But Logan recommended adding language from the work group’s recommendation that emphasized First Amendment protections and academic freedom.

Logan also wants included in the policy a 1940 statement by the American Association of University Professors that says college teachers “should be free from institutional censorship or discipline, but their special position in the community imposes special obligations.”

Max McCoy, a journalism professor at Emporia State University, said the changes proposed by Logan were “window dressing.”

But Epp and Johnson said they were encouraged by the proposed changes.

“We will have to see what the lawyers say this means in application. I’m heartened that they’ve included protections for academic freedom and an affirmation of First Amendment protections,” Epp said.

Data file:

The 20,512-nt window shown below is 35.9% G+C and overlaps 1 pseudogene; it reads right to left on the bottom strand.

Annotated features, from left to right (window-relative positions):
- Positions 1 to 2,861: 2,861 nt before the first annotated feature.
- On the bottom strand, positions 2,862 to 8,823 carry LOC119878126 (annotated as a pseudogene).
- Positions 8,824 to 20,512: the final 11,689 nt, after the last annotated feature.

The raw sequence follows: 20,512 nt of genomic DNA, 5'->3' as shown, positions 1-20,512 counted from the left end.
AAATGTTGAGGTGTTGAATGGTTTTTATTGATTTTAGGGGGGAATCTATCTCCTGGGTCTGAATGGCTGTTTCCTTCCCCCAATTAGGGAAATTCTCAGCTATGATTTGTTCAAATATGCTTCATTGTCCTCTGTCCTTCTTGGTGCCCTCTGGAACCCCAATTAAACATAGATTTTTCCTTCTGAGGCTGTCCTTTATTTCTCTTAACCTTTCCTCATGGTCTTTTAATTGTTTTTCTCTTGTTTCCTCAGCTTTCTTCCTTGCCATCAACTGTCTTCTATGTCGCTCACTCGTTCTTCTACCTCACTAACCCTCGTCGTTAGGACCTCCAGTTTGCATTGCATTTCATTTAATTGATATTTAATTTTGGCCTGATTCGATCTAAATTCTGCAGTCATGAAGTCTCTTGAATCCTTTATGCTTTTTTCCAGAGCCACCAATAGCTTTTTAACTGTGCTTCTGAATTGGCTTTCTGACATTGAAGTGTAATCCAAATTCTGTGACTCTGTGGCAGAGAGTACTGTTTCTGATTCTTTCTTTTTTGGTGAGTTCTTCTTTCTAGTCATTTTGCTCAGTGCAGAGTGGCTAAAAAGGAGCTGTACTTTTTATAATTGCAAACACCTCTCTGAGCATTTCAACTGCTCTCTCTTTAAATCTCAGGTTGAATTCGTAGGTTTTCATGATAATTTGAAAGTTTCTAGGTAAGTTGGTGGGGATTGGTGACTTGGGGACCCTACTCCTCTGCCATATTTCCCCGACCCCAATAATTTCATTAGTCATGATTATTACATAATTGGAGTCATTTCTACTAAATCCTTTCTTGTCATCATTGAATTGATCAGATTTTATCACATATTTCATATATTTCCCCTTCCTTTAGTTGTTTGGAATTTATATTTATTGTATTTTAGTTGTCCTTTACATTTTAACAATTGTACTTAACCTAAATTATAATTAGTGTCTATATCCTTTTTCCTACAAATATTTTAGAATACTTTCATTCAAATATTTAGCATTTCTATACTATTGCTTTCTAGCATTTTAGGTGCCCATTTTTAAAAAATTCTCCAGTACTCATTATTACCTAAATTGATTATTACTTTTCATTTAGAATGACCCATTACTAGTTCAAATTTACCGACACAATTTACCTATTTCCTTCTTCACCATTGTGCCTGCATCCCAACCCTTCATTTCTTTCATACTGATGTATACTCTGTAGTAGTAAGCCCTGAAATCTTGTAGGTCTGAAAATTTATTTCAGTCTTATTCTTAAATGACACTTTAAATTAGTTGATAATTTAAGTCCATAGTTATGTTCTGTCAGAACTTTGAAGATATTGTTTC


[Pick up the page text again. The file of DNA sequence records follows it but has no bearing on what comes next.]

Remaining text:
The governance committee will meet again, probably early next month, to formally adopt the revised policy and then that will be forwarded to the full Board of Regents. It may take a week or more to get the revised draft policy posted online for comment, regents officials said.

The regents formed the work group in January after faculty, staff and academic groups said the current policy was too broad and restrained free speech. The group, made up of faculty and staff from regents universities, approved its proposal earlier this month.

The regents passed the social media policy in December after an anti-NRA tweet by KU journalism professor David Guth sparked a national uproar and prompted some Kansas lawmakers to call for Guth to be fired.


Chris Crandall says...

This is not good news.

Posted 16 April 2014, 1:39 p.m. Suggest removal

Sam Crow says...

This is great news.

Posted 16 April 2014, 4:53 p.m. Suggest removal

Julius Nolan says...

See the Regents got the Koch memo and will follow their orders.

Posted 16 April 2014, 6:40 p.m. Suggest removal

Larry Sturm says...

Why did they even have a committee even look at it if they were not going to even consider any changes, I think that the committee deserves an apology from the regents.

Posted 16 April 2014, 6:50 p.m. Suggest removal

David Bishop says...